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Cultural differences: How an American sees the Bonn Christmas Market

Cultural differences : How an American sees the Bonn Christmas Market

Student José Bogran from Texas discovers German traditions in Bonn. He is surprised that nearly every German town has its own Christmas market.

“My mother would have a heart attack. She loves this sort of thing,” says José Bogran. He is standing in the Käthe Wohlfahrt chalet at the Bonn Christmas Market alongside the colourful Nutcrackers, fragile Christmas baubles and red-cheeked angels crowded onto the shelves. The scent of fresh wood is in the air and an unending stream of people winds through the narrow chalet. José shakes a snow globe and looks at the swirling artificial flakes. “I think I’ll take this for my ma.”

It is not immediately clear to the American how the Christmas pyramids work. “You put candles under them and heat makes the sails spin,” someone explains to him. “Ah,” he grins, “German engineering.” José Bogran comes from College Station, a city with around 100,000 residents. He has been studying urban planning there for three years at the Texas A&M University. He has been spending a semester abroad at the Academy for International Education in Bonn since August – and exploring the Christmas market.

José Bogran says he is surprised that nearly every German town has its own Christmas market. There is hardly anything comparable in the US. “In College Station, the city centre is decorated with lots of fairy lights. But they’ve been the same for 20 years. They look pretty old now.” Outside the city there is “Santa’s Wonderland” with its light displays, which opened as a drive-in attraction more than 20 years ago. “You didn’t even have to get out of the car.”

On the hunt for the best mulled wine

As is well known, everything is bigger in the US. But in terms of size, the Bonn Christmas Market also has something to offer this year: the City Skyliner. More than 70 metres up at the top of the tower, a cabin rotates through 360 degrees affording a night-time view of Bonn. In the distance, the yellow and blue lights of the Post Tower form a Christmas tree shortly before 8pm. José is enchanted by the sea of lights.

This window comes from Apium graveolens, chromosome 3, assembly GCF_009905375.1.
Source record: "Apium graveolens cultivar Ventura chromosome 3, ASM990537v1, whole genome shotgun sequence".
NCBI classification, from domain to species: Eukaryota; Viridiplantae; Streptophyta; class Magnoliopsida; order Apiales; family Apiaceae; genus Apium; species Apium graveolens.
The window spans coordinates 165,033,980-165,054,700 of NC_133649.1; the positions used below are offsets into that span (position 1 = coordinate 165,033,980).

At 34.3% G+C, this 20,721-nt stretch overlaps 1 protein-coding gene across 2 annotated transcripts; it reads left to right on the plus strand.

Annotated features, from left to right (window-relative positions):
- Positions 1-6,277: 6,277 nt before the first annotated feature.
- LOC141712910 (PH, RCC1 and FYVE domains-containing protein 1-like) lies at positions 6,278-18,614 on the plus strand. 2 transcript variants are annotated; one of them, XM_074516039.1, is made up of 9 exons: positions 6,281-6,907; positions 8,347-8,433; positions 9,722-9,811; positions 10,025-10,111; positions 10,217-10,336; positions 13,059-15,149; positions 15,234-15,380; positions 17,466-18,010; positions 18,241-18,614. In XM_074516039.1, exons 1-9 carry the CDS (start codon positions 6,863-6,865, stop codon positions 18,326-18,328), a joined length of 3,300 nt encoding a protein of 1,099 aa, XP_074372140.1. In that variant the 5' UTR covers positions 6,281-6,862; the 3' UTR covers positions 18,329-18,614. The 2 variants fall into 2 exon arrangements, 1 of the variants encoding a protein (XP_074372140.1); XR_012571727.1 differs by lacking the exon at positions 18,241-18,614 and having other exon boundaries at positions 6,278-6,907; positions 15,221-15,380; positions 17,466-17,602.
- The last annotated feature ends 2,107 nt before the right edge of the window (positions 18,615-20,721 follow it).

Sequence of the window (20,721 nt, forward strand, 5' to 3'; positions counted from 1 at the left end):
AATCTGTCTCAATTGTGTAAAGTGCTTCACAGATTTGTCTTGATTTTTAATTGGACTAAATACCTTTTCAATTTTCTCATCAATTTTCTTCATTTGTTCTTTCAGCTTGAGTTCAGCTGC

The American native with Honduran roots is certainly not the only foreign visitor this evening. The city does not count how many there are. “However, as organiser, the markets service centre is increasingly receiving queries from people in Belgium, France, the Netherlands and Great Britain who would like to visit the Christmas market,” says Markus Schmitz from the city press office. Employees of Bonn Information are on hand to answer visitors’ questions about the Christmas market. There are many enquiries about handicraft stands because of their customisable gifts – and of course recommendations for the best mulled wine stand.

Overnight guests from abroad stay for 2.1 nights on average says Sissel Theuerjahr from the Tourismus & Congress GmbH. Schnitz says the T&C and the Historic Highlights of Germany Association (HHoG) provided information about the Bonn Christmas Market nationally and outside Germany. “Press trips from the US were also organised through the HHoG.”

According to Bonn Information, foreign visitors to the Bonn Christmas Market especially like the Christmassy atmosphere and the cozy togetherness. José Bogran agrees. “The Christmas market has a very communal feel. Everyone in Bonn seems to come here and have fun – but perhaps that’s to do with the mulled wine?” he asks laughing. However, he does not like this of all things. “I’m just not a wine guy.” He will probably never understand the Germans’ love for the sticky hot drink. Or their enthusiasm for sparking water. But that is another story.

(Original text: Katharina Weber. Translation: kc)